When Medical Director of Partners in Health (PIH) Dr. Joia Mukherjee arrived in Port au Prince the day after the earthquake shook Haiti, Mukherjee asked her taxi driver to take her to Neg Mawon. Neg Mawon, which means ‘marooned man’ or the ‘free man,’ is a statue that stood in front of the then crumbled Haitian National Palace.
As Mukherjee stood in front of Neg Mawon weeping, an older Haitian came to console her.
“He’s still standing,” said Mukherjee.
The woman responded, “The free man will never be defeated.”
Mukherjee shared this story on Thursday, April 8, in Skinner Memorial Chapel. In a presentation entitled, “Relief and Long Term Partnerships,” Mukherjee spoke about PIH’s presence in Haiti and its approach to aid.
When the 7.0 magnitude earthquake shook Haiti on January 12, the epicenter of which was 16 miles from Port-au-Prince, PIH was one of the first organizations to help.
PIH gave direct relief in medical care, water, food, shelter and accompaniment.
The effects of the earthquake killed 250,000 people, injured over 300,000 people and displaced 1.7 million. The aftermath of the earthquake was even more devastating due to the poor infrastructure in Haiti.
“Haiti collapsed unto itself because of its impoverishment,” said Mukherjee, “The earthquake in Haiti was not just a natural disaster, it was a natural disaster layered on years of impoverishment.”
For comparison, the 8.8 magnitude earthquake in Chile on February 27 killed around 500 people.
PIH has been in Haiti for 25 years working in the community with Haitian doctors, nurses, and community organizers.
PIH’s approach to aid first changed in 2002 when it decided to stop doing charity care but rather to partner with the public sector. In the aftermath of the earthquake, PIH applied this model to working with the public sector to provide aid.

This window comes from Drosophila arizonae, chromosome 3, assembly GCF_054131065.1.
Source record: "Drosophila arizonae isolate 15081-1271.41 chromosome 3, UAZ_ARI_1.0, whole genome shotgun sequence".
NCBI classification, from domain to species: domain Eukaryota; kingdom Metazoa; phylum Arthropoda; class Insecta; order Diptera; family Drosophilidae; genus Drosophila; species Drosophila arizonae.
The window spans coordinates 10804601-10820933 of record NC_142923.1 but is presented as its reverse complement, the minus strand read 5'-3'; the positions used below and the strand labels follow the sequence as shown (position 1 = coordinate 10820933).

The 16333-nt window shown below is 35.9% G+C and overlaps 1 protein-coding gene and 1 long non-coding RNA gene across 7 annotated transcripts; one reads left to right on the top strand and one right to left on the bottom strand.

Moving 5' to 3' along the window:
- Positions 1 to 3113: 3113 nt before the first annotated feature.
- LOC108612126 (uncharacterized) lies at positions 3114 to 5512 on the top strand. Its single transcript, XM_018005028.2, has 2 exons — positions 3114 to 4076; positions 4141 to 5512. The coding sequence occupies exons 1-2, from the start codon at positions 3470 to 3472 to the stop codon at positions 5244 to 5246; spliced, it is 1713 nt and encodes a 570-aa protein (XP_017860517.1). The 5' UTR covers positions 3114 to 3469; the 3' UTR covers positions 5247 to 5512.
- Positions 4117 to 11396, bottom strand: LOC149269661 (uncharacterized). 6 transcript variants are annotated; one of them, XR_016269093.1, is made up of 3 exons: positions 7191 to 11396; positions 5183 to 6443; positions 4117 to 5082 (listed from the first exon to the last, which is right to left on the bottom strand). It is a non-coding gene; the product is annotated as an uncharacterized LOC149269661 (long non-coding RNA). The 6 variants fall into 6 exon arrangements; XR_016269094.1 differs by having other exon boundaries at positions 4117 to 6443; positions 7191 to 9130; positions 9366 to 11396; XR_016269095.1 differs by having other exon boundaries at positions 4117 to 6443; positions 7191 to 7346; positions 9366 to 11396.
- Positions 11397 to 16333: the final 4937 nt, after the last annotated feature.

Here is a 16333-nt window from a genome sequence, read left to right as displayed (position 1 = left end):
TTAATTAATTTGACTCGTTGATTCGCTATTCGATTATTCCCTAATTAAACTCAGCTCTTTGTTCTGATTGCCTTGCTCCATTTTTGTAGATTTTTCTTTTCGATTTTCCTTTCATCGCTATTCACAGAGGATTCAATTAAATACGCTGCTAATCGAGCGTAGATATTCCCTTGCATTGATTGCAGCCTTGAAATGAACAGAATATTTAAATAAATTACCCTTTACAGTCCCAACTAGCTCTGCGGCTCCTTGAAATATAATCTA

Mukherjee talked about her experience arriving at the general hospital in Port-au-Prince to find 1,500 people lying on the lawn because the building had collapsed. With its team of Haitian and foreign doctors and nurses, PIH was able to set up makeshift operating rooms fully staffed with rotating teams of Haitian and foreign doctors.
PIH doctors and nurses also gave medical aid to self-organized communities formed after the earthquake. With Ministry partners, PIH was able to get 20 operating rooms fully staffed in the public sector.
Mukherjee spoke of the success PIH had in working within communities and involving its members.
“Working with locals and people who are engaged with their own community is a completely different feel than a top down relief organization. Community based strategy can work in disaster relief,” said Mukherjee.
She points out that while the U.S. is a powerful force in international aid, its strategy needs to change from military action to a more compassionate model since too little money trickles down to the most vulnerable.
Mukherjee noted that future challenges in Haiti will be dealing with resettlement and the desperate need for shelter. She points out that most importantly, the aid money that is coming into Haiti needs to get as close to grassroots as possible.
“There was no violence in the beginning but there’s violence now because people are desperate. Money needs to stay in Haiti, not go to U.S. contractors but to Haitian employment,” said Mukherjee.
Historically, Haiti stands out as having the first slave revolution, being the first black republic and being critical in ending the transatlantic slave trade.
“Haiti is a unique and special place. It’s not a poor country, it’s an impoverished country,” said Mukherjee, “Haiti is impoverished by its history and it’s time we restore Haiti to the place it needs to be, as a basin of liberty and freedom.”
Haiti Relief Carleton invites the community to the Great Hall from 3 p.m. to 5 p.m. to help put together care packages for new mothers. Carleton nurse and midwife Natalee Johnson will bring the packages to Haiti on her service trip in June.